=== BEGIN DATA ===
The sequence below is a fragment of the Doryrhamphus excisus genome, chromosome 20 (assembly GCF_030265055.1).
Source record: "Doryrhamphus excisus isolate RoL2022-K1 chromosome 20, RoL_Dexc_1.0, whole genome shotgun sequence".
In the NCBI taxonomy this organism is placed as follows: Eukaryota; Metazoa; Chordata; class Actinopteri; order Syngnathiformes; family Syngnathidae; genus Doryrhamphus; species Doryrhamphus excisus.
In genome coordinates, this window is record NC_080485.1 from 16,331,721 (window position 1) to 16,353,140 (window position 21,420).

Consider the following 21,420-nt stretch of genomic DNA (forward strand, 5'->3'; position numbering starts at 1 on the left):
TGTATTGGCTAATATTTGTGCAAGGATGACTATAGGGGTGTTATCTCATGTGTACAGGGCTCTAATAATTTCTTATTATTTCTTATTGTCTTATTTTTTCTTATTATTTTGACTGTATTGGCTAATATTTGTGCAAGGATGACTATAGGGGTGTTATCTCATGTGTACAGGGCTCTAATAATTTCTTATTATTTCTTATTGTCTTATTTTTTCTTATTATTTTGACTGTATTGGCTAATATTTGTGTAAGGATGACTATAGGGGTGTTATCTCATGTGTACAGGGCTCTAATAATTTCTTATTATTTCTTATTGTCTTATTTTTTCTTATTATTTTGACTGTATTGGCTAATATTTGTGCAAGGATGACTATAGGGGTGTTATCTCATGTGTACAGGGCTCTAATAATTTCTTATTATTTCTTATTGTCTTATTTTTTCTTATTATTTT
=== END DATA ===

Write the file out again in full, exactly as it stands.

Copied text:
The sequence below is a fragment of the Doryrhamphus excisus genome, chromosome 20 (assembly GCF_030265055.1).
Source record: "Doryrhamphus excisus isolate RoL2022-K1 chromosome 20, RoL_Dexc_1.0, whole genome shotgun sequence".
In the NCBI taxonomy this organism is placed as follows: Eukaryota; Metazoa; Chordata; class Actinopteri; order Syngnathiformes; family Syngnathidae; genus Doryrhamphus; species Doryrhamphus excisus.
In genome coordinates, this window is record NC_080485.1 from 16,331,721 (window position 1) to 16,353,140 (window position 21,420).

Consider the following 21,420-nt stretch of genomic DNA (forward strand, 5'->3'; position numbering starts at 1 on the left):
TGTATTGGCTAATATTTGTGCAAGGATGACTATAGGGGTGTTATCTCATGTGTACAGGGCTCTAATAATTTCTTATTATTTCTTATTGTCTTATTTTTTCTTATTATTTTGACTGTATTGGCTAATATTTGTGCAAGGATGACTATAGGGGTGTTATCTCATGTGTACAGGGCTCTAATAATTTCTTATTATTTCTTATTGTCTTATTTTTTCTTATTATTTTGACTGTATTGGCTAATATTTGTGTAAGGATGACTATAGGGGTGTTATCTCATGTGTACAGGGCTCTAATAATTTCTTATTATTTCTTATTGTCTTATTTTTTCTTATTATTTTGACTGTATTGGCTAATATTTGTGCAAGGATGACTATAGGGGTGTTATCTCATGTGTACAGGGCTCTAATAATTTCTTATTATTTCTTATTGTCTTATTTTTTCTTATTATTTT